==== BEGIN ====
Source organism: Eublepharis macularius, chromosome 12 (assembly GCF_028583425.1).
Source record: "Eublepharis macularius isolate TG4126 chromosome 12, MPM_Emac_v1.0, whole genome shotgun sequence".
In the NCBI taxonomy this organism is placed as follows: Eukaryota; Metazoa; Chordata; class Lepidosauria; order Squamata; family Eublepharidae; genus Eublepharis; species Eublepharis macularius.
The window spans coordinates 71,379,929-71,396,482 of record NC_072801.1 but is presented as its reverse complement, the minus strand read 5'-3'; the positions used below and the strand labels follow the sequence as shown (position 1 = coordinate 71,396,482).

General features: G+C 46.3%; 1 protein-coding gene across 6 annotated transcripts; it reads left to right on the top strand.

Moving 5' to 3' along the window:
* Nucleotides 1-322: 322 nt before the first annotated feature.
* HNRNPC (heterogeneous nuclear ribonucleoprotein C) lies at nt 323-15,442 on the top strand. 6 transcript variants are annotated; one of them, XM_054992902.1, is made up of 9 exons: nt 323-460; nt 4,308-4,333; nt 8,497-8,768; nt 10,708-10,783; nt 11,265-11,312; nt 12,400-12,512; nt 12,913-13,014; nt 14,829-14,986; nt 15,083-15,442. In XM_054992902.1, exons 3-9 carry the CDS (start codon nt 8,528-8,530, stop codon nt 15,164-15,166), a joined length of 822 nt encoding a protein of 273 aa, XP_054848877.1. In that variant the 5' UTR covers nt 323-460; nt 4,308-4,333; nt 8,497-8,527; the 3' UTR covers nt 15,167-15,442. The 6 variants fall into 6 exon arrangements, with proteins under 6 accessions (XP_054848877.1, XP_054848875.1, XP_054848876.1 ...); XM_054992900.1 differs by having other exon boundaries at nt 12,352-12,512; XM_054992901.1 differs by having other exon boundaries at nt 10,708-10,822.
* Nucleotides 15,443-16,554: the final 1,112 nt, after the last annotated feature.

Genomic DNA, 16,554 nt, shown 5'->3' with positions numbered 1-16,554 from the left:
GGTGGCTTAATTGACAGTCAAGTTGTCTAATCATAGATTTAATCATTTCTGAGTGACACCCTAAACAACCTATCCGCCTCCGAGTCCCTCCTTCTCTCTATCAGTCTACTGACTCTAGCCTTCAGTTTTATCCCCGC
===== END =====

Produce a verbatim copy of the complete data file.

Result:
Source organism: Eublepharis macularius, chromosome 12 (assembly GCF_028583425.1).
Source record: "Eublepharis macularius isolate TG4126 chromosome 12, MPM_Emac_v1.0, whole genome shotgun sequence".
In the NCBI taxonomy this organism is placed as follows: Eukaryota; Metazoa; Chordata; class Lepidosauria; order Squamata; family Eublepharidae; genus Eublepharis; species Eublepharis macularius.
The window spans coordinates 71,379,929-71,396,482 of record NC_072801.1 but is presented as its reverse complement, the minus strand read 5'-3'; the positions used below and the strand labels follow the sequence as shown (position 1 = coordinate 71,396,482).

General features: G+C 46.3%; 1 protein-coding gene across 6 annotated transcripts; it reads left to right on the top strand.

Moving 5' to 3' along the window:
* Nucleotides 1-322: 322 nt before the first annotated feature.
* HNRNPC (heterogeneous nuclear ribonucleoprotein C) lies at nt 323-15,442 on the top strand. 6 transcript variants are annotated; one of them, XM_054992902.1, is made up of 9 exons: nt 323-460; nt 4,308-4,333; nt 8,497-8,768; nt 10,708-10,783; nt 11,265-11,312; nt 12,400-12,512; nt 12,913-13,014; nt 14,829-14,986; nt 15,083-15,442. In XM_054992902.1, exons 3-9 carry the CDS (start codon nt 8,528-8,530, stop codon nt 15,164-15,166), a joined length of 822 nt encoding a protein of 273 aa, XP_054848877.1. In that variant the 5' UTR covers nt 323-460; nt 4,308-4,333; nt 8,497-8,527; the 3' UTR covers nt 15,167-15,442. The 6 variants fall into 6 exon arrangements, with proteins under 6 accessions (XP_054848877.1, XP_054848875.1, XP_054848876.1 ...); XM_054992900.1 differs by having other exon boundaries at nt 12,352-12,512; XM_054992901.1 differs by having other exon boundaries at nt 10,708-10,822.
* Nucleotides 15,443-16,554: the final 1,112 nt, after the last annotated feature.

Genomic DNA, 16,554 nt, shown 5'->3' with positions numbered 1-16,554 from the left:
GGTGGCTTAATTGACAGTCAAGTTGTCTAATCATAGATTTAATCATTTCTGAGTGACACCCTAAACAACCTATCCGCCTCCGAGTCCCTCCTTCTCTCTATCAGTCTACTGACTCTAGCCTTCAGTTTTATCCCCGC